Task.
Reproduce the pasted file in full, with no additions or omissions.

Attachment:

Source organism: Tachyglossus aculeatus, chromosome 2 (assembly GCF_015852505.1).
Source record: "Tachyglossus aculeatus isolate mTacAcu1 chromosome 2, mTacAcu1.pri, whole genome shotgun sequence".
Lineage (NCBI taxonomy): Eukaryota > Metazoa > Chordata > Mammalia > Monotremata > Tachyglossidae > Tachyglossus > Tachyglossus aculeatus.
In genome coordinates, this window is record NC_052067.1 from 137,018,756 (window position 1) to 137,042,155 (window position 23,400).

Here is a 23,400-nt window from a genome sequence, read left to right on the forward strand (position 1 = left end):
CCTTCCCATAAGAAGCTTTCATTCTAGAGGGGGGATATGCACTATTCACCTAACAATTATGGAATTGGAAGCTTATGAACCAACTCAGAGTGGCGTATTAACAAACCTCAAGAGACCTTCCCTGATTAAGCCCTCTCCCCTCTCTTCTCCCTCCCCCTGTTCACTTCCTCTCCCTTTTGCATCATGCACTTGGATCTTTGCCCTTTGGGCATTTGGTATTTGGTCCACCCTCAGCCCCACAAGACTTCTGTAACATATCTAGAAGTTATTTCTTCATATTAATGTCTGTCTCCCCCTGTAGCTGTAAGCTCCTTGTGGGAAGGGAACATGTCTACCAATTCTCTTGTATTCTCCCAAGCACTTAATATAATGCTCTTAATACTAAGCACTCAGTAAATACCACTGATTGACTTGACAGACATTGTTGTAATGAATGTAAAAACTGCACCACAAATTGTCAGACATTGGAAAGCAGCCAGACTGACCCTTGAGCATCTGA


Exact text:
Source organism: Tachyglossus aculeatus, chromosome 2 (assembly GCF_015852505.1).
Source record: "Tachyglossus aculeatus isolate mTacAcu1 chromosome 2, mTacAcu1.pri, whole genome shotgun sequence".
Lineage (NCBI taxonomy): Eukaryota > Metazoa > Chordata > Mammalia > Monotremata > Tachyglossidae > Tachyglossus > Tachyglossus aculeatus.
In genome coordinates, this window is record NC_052067.1 from 137,018,756 (window position 1) to 137,042,155 (window position 23,400).

Here is a 23,400-nt window from a genome sequence, read left to right on the forward strand (position 1 = left end):
CCTTCCCATAAGAAGCTTTCATTCTAGAGGGGGGATATGCACTATTCACCTAACAATTATGGAATTGGAAGCTTATGAACCAACTCAGAGTGGCGTATTAACAAACCTCAAGAGACCTTCCCTGATTAAGCCCTCTCCCCTCTCTTCTCCCTCCCCCTGTTCACTTCCTCTCCCTTTTGCATCATGCACTTGGATCTTTGCCCTTTGGGCATTTGGTATTTGGTCCACCCTCAGCCCCACAAGACTTCTGTAACATATCTAGAAGTTATTTCTTCATATTAATGTCTGTCTCCCCCTGTAGCTGTAAGCTCCTTGTGGGAAGGGAACATGTCTACCAATTCTCTTGTATTCTCCCAAGCACTTAATATAATGCTCTTAATACTAAGCACTCAGTAAATACCACTGATTGACTTGACAGACATTGTTGTAATGAATGTAAAAACTGCACCACAAATTGTCAGACATTGGAAAGCAGCCAGACTGACCCTTGAGCATCTGA